Black Twig Borer (Xylosandrus compactus) is a species of a scolytid beetle and is one of the few ambrosia beetles that will infest healthy or stressed plants. The adult beetle is solid black, shiny, and about 1/16th-inch long. Although ornamental shrubs and shade trees seldom die from black twig borer infestations, the damage to twigs can substantially affect their appearance.
Hosts: Flowering dogwood, redbud, red maple, magnolias, willows, live oak, pecan, grape, and black gum are common hosts, though this borer is known to attack over 200 different host species. The black twig borer is an introduced species from Southeast Asia that entered Florida in 1941 and has spread upward along the coastline of Georgia, South Carolina, and North Carolina.
Symptoms: Wilting of twigs and branches usually becomes evident within one or more weeks after beetles enter the twigs. Generally, branches that are attacked are 7/8th-inch in diameter or less. Entrance holes are small (1/32nd of an inch in diameter, or about the size of a pencil lead) and are located on the underside of twigs and branches.
Cankers from ½- to 8-inches long are common around the attacked area on larger twigs where multiple female black twig borers have entered the twig. These twigs die from the point of infestation outward, as the resulting cankers disrupt water movement to the ends of the twigs. Since leaf death is rapid, the brown leaves may stay attached. Dark stains from the ambrosia fungus are found in the central pith as well.
Insect Life Cycle: Adult beetles primarily are active in the early spring, but cold winters may reduce black twig borer populations or slow insect development. Adult beetles overwinter in infested tree twigs and branches, and the adult females begin to emerge about the time dogwoods bloom. The females then re-enter new twigs and small branches, form their brood chambers or galleries in the stem pith, and then lay eggs. It takes approximately 28 to 30 days to complete the life cycle (from egg to adult) within the host plant. During the spring, all stages of the beetle are found within their galleries, and 10 to 15 beetles may develop within a single gallery.
The adult beetles also introduce spores of a fungus (Fusarium solani) into the galleries that grows to produce a white fungal ambrosia on which both adults and their immature grubs feed. Unfortunately, this ambrosia fungus is a pathogen of trees, and as it spreads, the fungus clogs the xylem tissue of the twig. This results in wilting and death of the end of the twig.
Cultural Control: If only a few branches are attacked, pruning out and disposing of the ambrosia beetle-infested plant material is highly recommended. Prune twigs back 3 to 4 inches below the entrance holes and resulting cankers, and then burn or dispose of them immediately.
Good tree care practices should be applied to promote tree vigor and health to aid in recovery from beetle damage. During drought conditions in summer, properly water established trees once weekly as needed at the rate of 1-inch of water per week. Mulch trees with a 3- to 4-inch layer of mulch to conserve soil moisture. A soil test is recommended to determine which nutrients are required in the soil for best plant growth and to determine if lime is required. In the absence of a soil test, fertilize trees very lightly in the spring with a slow-release tree and shrub fertilizer, such as a 12-6-6 or 16-4-8 fertilizer. However, in the coastal counties of Beaufort, Charleston, and Horry, there is typically sufficient phosphorus that naturally occurs in the soil. Therefore, in these areas, use a 15-0-15 fertilizer around the trees during the spring. Avoid over-fertilization.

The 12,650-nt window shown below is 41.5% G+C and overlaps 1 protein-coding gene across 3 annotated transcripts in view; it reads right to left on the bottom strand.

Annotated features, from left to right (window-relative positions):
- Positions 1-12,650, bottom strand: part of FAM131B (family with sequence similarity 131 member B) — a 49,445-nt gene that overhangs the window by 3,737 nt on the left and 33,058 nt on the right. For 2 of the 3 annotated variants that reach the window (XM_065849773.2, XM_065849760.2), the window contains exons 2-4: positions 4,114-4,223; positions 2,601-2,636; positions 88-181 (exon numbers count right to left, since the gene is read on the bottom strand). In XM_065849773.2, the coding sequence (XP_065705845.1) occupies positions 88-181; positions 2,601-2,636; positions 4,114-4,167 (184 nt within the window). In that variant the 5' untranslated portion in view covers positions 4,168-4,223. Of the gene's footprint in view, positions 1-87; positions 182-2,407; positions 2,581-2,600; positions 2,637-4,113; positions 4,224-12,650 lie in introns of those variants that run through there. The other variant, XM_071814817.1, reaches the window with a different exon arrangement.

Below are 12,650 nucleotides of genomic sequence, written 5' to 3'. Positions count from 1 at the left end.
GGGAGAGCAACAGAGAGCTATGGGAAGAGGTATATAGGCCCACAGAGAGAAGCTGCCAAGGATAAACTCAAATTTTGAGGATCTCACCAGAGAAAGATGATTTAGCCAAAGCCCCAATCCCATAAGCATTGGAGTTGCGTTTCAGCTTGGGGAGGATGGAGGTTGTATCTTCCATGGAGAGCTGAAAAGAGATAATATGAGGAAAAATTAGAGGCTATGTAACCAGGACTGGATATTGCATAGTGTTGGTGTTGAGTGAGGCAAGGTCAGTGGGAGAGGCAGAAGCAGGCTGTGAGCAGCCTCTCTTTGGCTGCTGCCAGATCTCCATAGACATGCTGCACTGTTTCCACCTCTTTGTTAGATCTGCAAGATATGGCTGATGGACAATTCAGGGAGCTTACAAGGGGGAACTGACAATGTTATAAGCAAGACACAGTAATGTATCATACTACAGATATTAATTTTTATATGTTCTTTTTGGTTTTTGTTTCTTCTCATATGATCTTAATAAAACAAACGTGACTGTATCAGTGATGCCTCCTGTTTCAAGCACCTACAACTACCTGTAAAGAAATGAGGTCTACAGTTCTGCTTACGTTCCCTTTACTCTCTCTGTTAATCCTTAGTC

Keep broadleaf weed killers (including weed and feed fertilizers) away from the plants, as they can be very injurious to both trees and shrubs.
Chemical Control: Once trees are infested, the beetles cannot be killed within the plant by insecticidal sprays, and fungicides are ineffective against the ambrosia fungus. However, protective insecticidal sprays on twigs and small limbs should be applied to the infested trees following pruning because once a tree is stressed from an attack, it becomes more attractive for further attack. Trees generally become less attractive to beetles by the time its new leaves are fully expanded.
Spray every 2 to 3 weeks during late winter and early spring (late February through March) with permethrin or bifenthrin. Spray both the infested as well as other susceptible trees for best control. For spraying large trees, homeowners may wish to hire a landscape professional. Products containing permethrin or bifenthrin that are labeled for spraying on limbs of landscape trees are listed in Table 1. Follow label directions for mixing, application, and safety.
The black twig borer adults and grubs feed upon the ambrosia fungus that is introduced into the insect galleries and do not consume plant material. Therefore, common systemic soil treatment products (drenches or granules) with imidacloprid are not effective.
Table 1. Preventative Insecticides to Protect Trees from Black Twig Borer Attack.
|Insecticide Active Ingredient||Examples of Common Brands Labeled for Use on Landscape Ornamentals|
|Permethrin||Bonide Eight Insect Control Vegetable, Fruit & Flower
Bonide Total Pest Control – Outdoor Formula Concentrate
Hi-Yield Kill-A-Bug II Concentrate
Hi-Yield Indoor/Outdoor Broad Use Insecticide Concentrate
Tiger Brand Super 10 Concentrate
Martin’s Vegetable Plus Concentrate
|Bifenthrin||Ferti-lome Broad Spectrum Insecticide Concentrate
Hi-Yield Bug Blaster Bifenthrin 2.4 Concentrate
Monterey Turf & Ornamental Insect Spray (concentrate)
Up-Star Gold Insecticide Concentrate
Bifen I/T Concentrate
Talstar P Concentrate
|These products are typically found for sale in small containers at feed & seed or farm supply stores. Always read and follow all label instructions for mixing and safe use.|